If, at the end of a player's turn, a landscape feature should be finished (meaning that it cannot be expanded any more by the placement of new tiles), then the landscape will be evaluated. The player who has most henchmen on that particular landscape will receive victory points, depending on which type of landscape was completed. He will thus receive 1 victory point for each landscape tile a building consists of, 2 victory points for each landscape tile a tower consists of, and 1 victory point for each landscape tile a road consists of (but 2 if the road is adjacent to a well). The players then may take back their henchmen to their stockpile, but since the courtyards will not be evaluated until the end of the game a henchmen placed as a trader will stay on a courtyard for the rest of the game.

The player who got the victory points then will be asked to adjust his victory point marker on the castle wall according to the number of points he had gained. However, if the victory point marker gets to land exactly on one of the towers which still contains one of the wall markers, then the player is entitled to take this marker and use it. Some of these markers give the player a small advantage during the course of the game (for example allowing a second turn or to double the points when finishing a certain type of building), whereas other of these markers allow the player to gain some kind of benefit at the end of the game (for example turning an unfinished landscape feature into victory points).

Another important element is a player's palace. If a player has finished a building, then he will get to place his special palace marker on that building. However, if he should finish a bigger building later during the game, then he will be allowed to shift his palace marker to the bigger building. The markers are of importance when the game comes to an end.

The game will end when the last landscape tile has been placed, and then some additional victory points will be distributed. Thus, the players now can turn in some of the wall markers which they got during the game, and furthermore now also the Courtyards will be evaluated. Like with other typed of landscape features, the player with most henchmen on a courtyard will get the victory points for the courtyard, and he will get 1 victory point for each landscape tile a courtyard consists of. However, he will also get an additional 3 victory points for each market which can be found on that courtyard. Finally, both players will need to compare their palaces, and the player with the bigger palace will get a special kind of reward: he will receive victory points equal to the largest number of adjacent empty spaces which can still be found within the castle. The game then will be won by the player with most victory points.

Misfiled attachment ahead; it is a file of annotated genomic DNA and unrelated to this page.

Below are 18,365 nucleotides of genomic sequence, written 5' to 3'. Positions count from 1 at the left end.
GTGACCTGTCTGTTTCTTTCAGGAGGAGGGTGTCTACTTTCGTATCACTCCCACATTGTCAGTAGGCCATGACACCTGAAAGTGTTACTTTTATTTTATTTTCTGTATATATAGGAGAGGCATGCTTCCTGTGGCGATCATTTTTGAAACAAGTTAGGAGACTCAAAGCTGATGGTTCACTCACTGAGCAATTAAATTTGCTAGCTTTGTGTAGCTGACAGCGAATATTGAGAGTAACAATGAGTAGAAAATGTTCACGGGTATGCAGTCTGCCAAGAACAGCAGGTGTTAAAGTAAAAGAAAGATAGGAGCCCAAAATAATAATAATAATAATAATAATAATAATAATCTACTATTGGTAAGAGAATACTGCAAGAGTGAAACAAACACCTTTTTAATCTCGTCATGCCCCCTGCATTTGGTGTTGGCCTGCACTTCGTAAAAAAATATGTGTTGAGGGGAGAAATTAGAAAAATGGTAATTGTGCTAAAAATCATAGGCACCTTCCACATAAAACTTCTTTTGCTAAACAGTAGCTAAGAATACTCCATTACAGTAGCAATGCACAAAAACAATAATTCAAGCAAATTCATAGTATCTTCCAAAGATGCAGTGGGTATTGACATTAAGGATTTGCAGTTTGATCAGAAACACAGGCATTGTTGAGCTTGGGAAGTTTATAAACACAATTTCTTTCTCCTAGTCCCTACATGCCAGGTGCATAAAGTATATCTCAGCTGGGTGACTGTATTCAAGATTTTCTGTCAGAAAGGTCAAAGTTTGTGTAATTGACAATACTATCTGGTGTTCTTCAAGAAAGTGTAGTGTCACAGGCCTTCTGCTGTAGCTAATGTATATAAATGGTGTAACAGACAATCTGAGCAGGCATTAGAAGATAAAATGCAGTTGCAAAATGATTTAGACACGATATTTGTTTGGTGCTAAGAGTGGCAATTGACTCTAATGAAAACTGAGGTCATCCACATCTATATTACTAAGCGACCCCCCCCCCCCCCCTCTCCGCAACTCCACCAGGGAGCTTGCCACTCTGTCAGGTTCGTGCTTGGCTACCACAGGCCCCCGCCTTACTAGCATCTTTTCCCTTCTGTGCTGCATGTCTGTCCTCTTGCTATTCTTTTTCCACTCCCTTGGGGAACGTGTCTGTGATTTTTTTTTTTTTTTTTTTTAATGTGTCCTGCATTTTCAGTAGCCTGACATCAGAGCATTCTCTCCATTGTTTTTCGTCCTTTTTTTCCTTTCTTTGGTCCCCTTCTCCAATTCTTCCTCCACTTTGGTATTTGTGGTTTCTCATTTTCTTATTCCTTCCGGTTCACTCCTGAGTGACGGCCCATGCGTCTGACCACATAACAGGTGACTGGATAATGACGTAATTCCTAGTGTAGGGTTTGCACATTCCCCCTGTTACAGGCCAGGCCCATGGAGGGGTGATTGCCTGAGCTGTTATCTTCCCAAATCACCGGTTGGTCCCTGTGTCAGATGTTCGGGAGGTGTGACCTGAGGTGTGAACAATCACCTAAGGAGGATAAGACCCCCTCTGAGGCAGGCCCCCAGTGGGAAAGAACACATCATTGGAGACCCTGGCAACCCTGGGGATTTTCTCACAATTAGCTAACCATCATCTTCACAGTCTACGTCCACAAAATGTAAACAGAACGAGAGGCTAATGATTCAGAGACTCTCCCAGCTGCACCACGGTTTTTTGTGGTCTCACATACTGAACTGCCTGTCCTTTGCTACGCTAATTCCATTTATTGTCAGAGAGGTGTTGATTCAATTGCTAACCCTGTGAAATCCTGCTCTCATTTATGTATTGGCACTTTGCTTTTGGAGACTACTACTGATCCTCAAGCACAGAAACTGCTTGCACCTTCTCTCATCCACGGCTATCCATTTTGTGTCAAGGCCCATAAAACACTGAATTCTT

While building on the traditional Carcassone-rules in their essence, it becomes quickly visible that the new game Carcassonne - Die Burg is much more than just another Carcassonne-clone. As a major difference, it is a game for just two players, and what is more important, is that by the introduction of some additional rules a quite well functioning game had been created. Die Burg is a good strategy game which succeeds to captivate players both with its interesting rules and also with its design as a whole, and I can definately recommend the game to a larger audience than just seasoned Carcassonne-players.

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Copyright © 2006 Frank Schulte-Kulkmann, Essen, Germany